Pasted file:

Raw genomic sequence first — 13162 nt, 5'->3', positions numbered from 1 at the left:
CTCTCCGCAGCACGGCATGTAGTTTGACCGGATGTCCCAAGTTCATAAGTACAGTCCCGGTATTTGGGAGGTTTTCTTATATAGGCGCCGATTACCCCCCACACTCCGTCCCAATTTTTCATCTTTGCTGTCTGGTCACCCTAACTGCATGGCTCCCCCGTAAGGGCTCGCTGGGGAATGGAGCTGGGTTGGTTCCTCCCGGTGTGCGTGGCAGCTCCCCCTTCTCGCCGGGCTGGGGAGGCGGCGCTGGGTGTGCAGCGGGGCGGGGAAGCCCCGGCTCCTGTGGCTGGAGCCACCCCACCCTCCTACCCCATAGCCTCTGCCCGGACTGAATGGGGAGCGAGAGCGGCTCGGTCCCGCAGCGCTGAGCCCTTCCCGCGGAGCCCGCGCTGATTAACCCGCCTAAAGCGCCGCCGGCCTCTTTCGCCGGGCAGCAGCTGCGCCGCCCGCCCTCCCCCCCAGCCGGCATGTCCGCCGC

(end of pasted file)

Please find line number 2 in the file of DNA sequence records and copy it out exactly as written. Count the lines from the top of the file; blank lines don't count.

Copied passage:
CTCTCCGCAGCACGGCATGTAGTTTGACCGGATGTCCCAAGTTCATAAGTACAGTCCCGGTATTTGGGAGGTTTTCTTATATAGGCGCCGATTACCCCCCACACTCCGTCCCAATTTTTCATCTTTGCTGTCTGGTCACCCTAACTGCATGGCTCCCCCGTAAGGGCTCGCTGGGGAATGGAGCTGGGTTGGTTCCTCCCGGTGTGCGTGGCAGCTCCCCCTTCTCGCCGGGCTGGGGAGGCGGCGCTGGGTGTGCAGCGGGGCGGGGAAGCCCCGGCTCCTGTGGCTGGAGCCACCCCACCCTCCTACCCCATAGCCTCTGCCCGGACTGAATGGGGAGCGAGAGCGGCTCGGTCCCGCAGCGCTGAGCCCTTCCCGCGGAGCCCGCGCTGATTAACCCGCCTAAAGCGCCGCCGGCCTCTTTCGCCGGGCAGCAGCTGCGCCGCCCGCCCTCCCCCCCAGCCGGCATGTCCGCCGC